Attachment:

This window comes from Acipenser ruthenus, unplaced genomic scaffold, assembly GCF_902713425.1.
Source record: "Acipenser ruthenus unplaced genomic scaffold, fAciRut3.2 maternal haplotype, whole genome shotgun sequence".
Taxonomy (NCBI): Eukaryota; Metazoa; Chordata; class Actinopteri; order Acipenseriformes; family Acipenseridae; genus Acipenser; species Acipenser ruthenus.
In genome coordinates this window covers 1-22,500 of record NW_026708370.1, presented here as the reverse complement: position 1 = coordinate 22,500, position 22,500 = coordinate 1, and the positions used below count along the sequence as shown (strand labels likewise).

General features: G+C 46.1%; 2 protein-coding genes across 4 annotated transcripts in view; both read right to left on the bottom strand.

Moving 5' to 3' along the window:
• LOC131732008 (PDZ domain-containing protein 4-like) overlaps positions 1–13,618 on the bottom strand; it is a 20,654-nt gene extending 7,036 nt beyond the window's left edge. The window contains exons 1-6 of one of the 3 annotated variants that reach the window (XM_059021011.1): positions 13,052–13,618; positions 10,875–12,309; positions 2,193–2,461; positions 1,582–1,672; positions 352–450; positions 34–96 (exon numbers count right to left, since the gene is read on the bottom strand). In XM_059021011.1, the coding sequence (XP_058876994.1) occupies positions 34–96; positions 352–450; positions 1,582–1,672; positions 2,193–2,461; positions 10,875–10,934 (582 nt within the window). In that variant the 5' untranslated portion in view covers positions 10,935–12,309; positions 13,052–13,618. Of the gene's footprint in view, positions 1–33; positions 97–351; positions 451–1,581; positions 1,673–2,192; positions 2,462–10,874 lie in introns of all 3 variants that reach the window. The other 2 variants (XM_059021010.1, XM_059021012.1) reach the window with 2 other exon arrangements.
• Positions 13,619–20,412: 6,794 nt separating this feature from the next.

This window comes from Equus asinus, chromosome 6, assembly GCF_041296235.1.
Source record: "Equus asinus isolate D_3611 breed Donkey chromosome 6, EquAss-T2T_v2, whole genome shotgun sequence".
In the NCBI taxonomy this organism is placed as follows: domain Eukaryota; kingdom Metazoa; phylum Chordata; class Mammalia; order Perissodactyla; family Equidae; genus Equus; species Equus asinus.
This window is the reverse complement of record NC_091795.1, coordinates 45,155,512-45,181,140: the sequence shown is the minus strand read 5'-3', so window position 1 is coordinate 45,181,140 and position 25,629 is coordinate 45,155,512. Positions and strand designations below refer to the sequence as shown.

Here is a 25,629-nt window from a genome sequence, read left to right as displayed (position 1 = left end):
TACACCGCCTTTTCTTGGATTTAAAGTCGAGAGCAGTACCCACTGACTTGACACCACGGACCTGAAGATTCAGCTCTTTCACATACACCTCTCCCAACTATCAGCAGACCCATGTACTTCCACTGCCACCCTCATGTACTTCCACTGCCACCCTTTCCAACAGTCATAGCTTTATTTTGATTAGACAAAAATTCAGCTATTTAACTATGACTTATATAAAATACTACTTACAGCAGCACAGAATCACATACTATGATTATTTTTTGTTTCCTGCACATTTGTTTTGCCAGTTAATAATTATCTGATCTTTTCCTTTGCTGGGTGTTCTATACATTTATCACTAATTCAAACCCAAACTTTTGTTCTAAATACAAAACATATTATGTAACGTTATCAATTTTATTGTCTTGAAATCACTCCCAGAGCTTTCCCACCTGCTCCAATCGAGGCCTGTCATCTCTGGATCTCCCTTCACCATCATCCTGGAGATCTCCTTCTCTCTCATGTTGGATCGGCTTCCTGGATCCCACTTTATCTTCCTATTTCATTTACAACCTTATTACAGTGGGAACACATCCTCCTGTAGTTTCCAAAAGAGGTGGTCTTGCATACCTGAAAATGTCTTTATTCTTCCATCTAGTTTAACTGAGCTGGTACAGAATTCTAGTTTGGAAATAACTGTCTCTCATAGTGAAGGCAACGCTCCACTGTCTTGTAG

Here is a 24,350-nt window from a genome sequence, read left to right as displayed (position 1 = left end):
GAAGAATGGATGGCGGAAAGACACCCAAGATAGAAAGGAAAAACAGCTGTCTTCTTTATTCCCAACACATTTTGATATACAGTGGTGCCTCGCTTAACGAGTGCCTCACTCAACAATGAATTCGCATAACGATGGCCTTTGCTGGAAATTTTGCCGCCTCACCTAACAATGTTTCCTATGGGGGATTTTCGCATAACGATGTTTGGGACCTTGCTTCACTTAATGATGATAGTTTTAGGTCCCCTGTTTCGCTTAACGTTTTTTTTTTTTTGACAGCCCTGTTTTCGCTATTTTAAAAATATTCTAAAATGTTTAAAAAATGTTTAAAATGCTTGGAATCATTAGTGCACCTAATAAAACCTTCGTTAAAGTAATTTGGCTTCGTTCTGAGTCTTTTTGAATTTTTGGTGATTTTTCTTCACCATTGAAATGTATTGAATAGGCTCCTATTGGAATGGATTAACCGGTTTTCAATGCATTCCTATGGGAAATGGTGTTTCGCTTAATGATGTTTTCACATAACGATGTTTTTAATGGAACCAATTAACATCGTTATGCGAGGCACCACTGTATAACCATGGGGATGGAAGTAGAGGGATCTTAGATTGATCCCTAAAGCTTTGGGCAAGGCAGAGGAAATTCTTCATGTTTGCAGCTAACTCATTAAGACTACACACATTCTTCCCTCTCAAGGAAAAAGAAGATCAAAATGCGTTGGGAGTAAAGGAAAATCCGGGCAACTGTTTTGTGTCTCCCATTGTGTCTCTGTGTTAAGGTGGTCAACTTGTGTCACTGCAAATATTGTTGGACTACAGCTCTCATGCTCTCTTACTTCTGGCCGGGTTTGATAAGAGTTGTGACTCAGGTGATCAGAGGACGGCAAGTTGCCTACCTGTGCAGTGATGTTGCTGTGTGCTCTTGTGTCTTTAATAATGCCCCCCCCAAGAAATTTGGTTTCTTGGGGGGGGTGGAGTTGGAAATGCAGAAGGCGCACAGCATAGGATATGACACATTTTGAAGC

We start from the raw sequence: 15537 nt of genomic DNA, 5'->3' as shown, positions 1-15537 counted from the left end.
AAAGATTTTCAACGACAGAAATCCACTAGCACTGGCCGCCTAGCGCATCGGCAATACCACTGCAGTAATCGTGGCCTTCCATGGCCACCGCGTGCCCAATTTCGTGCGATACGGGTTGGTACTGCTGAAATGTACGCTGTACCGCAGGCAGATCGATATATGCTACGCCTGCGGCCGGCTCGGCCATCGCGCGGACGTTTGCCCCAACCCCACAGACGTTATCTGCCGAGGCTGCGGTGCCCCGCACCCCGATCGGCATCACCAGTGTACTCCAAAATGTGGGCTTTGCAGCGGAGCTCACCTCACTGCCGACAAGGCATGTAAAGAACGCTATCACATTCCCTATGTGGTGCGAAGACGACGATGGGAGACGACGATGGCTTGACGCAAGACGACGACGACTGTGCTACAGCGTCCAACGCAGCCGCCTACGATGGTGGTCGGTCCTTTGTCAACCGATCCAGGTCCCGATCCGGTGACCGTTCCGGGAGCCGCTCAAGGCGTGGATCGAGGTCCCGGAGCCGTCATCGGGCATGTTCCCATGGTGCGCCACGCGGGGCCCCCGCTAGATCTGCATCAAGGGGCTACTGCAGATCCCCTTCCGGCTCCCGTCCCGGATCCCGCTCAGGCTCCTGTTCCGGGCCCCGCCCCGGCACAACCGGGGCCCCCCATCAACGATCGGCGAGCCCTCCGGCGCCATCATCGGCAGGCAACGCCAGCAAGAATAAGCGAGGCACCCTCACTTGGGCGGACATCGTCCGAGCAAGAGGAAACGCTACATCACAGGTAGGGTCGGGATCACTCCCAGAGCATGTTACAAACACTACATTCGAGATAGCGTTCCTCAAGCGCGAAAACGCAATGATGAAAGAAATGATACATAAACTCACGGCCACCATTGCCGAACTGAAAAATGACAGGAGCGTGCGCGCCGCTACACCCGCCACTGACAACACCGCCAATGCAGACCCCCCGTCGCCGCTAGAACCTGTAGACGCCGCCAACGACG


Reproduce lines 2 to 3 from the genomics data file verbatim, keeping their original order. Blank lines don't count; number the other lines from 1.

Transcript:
Source record: "Acipenser ruthenus unplaced genomic scaffold, fAciRut3.2 maternal haplotype, whole genome shotgun sequence".
Taxonomy (NCBI): Eukaryota; Metazoa; Chordata; class Actinopteri; order Acipenseriformes; family Acipenseridae; genus Acipenser; species Acipenser ruthenus.